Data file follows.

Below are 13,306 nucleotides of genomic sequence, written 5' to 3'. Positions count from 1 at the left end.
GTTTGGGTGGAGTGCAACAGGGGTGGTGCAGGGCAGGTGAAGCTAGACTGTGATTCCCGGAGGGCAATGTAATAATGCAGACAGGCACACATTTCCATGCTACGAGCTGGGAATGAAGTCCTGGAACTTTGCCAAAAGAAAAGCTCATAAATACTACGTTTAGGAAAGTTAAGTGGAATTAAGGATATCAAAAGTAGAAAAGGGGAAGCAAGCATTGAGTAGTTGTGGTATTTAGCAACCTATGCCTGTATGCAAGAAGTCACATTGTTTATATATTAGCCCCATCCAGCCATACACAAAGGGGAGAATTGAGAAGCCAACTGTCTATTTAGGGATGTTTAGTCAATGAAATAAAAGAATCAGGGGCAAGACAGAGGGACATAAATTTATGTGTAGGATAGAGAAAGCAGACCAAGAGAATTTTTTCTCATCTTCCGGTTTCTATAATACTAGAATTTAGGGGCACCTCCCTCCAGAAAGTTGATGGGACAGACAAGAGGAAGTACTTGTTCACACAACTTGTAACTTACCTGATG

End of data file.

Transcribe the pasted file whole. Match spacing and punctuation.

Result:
Below are 13,306 nucleotides of genomic sequence, written 5' to 3'. Positions count from 1 at the left end.
GTTTGGGTGGAGTGCAACAGGGGTGGTGCAGGGCAGGTGAAGCTAGACTGTGATTCCCGGAGGGCAATGTAATAATGCAGACAGGCACACATTTCCATGCTACGAGCTGGGAATGAAGTCCTGGAACTTTGCCAAAAGAAAAGCTCATAAATACTACGTTTAGGAAAGTTAAGTGGAATTAAGGATATCAAAAGTAGAAAAGGGGAAGCAAGCATTGAGTAGTTGTGGTATTTAGCAACCTATGCCTGTATGCAAGAAGTCACATTGTTTATATATTAGCCCCATCCAGCCATACACAAAGGGGAGAATTGAGAAGCCAACTGTCTATTTAGGGATGTTTAGTCAATGAAATAAAAGAATCAGGGGCAAGACAGAGGGACATAAATTTATGTGTAGGATAGAGAAAGCAGACCAAGAGAATTTTTTCTCATCTTCCGGTTTCTATAATACTAGAATTTAGGGGCACCTCCCTCCAGAAAGTTGATGGGACAGACAAGAGGAAGTACTTGTTCACACAACTTGTAACTTACCTGATG